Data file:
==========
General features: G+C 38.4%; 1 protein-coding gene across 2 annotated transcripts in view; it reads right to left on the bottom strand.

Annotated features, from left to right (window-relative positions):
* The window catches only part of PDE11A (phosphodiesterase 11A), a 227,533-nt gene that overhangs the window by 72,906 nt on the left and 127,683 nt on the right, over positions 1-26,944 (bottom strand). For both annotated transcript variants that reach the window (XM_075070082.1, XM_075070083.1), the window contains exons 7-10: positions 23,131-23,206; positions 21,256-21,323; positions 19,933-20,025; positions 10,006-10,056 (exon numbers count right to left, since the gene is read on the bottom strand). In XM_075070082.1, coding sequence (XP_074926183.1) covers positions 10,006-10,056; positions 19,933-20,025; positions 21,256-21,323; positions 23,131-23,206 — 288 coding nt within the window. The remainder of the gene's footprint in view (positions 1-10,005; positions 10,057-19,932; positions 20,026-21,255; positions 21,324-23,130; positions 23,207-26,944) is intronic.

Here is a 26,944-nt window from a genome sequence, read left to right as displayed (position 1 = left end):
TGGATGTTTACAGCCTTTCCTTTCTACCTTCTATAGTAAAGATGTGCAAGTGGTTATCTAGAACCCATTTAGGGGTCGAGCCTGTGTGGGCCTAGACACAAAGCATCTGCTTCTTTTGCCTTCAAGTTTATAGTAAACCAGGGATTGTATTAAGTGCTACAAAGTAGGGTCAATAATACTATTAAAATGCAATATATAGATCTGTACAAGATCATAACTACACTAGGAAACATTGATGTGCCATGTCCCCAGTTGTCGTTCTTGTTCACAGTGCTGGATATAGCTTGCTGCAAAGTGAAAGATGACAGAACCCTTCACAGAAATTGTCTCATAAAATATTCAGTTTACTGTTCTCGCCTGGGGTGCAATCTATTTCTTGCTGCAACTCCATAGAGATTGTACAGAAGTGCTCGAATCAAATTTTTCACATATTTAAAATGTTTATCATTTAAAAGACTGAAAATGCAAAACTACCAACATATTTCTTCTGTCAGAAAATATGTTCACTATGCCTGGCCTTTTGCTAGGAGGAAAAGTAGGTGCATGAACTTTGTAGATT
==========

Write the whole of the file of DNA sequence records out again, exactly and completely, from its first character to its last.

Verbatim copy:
General features: G+C 38.4%; 1 protein-coding gene across 2 annotated transcripts in view; it reads right to left on the bottom strand.

Annotated features, from left to right (window-relative positions):
* The window catches only part of PDE11A (phosphodiesterase 11A), a 227,533-nt gene that overhangs the window by 72,906 nt on the left and 127,683 nt on the right, over positions 1-26,944 (bottom strand). For both annotated transcript variants that reach the window (XM_075070082.1, XM_075070083.1), the window contains exons 7-10: positions 23,131-23,206; positions 21,256-21,323; positions 19,933-20,025; positions 10,006-10,056 (exon numbers count right to left, since the gene is read on the bottom strand). In XM_075070082.1, coding sequence (XP_074926183.1) covers positions 10,006-10,056; positions 19,933-20,025; positions 21,256-21,323; positions 23,131-23,206 — 288 coding nt within the window. The remainder of the gene's footprint in view (positions 1-10,005; positions 10,057-19,932; positions 20,026-21,255; positions 21,324-23,130; positions 23,207-26,944) is intronic.

Here is a 26,944-nt window from a genome sequence, read left to right as displayed (position 1 = left end):
TGGATGTTTACAGCCTTTCCTTTCTACCTTCTATAGTAAAGATGTGCAAGTGGTTATCTAGAACCCATTTAGGGGTCGAGCCTGTGTGGGCCTAGACACAAAGCATCTGCTTCTTTTGCCTTCAAGTTTATAGTAAACCAGGGATTGTATTAAGTGCTACAAAGTAGGGTCAATAATACTATTAAAATGCAATATATAGATCTGTACAAGATCATAACTACACTAGGAAACATTGATGTGCCATGTCCCCAGTTGTCGTTCTTGTTCACAGTGCTGGATATAGCTTGCTGCAAAGTGAAAGATGACAGAACCCTTCACAGAAATTGTCTCATAAAATATTCAGTTTACTGTTCTCGCCTGGGGTGCAATCTATTTCTTGCTGCAACTCCATAGAGATTGTACAGAAGTGCTCGAATCAAATTTTTCACATATTTAAAATGTTTATCATTTAAAAGACTGAAAATGCAAAACTACCAACATATTTCTTCTGTCAGAAAATATGTTCACTATGCCTGGCCTTTTGCTAGGAGGAAAAGTAGGTGCATGAACTTTGTAGATT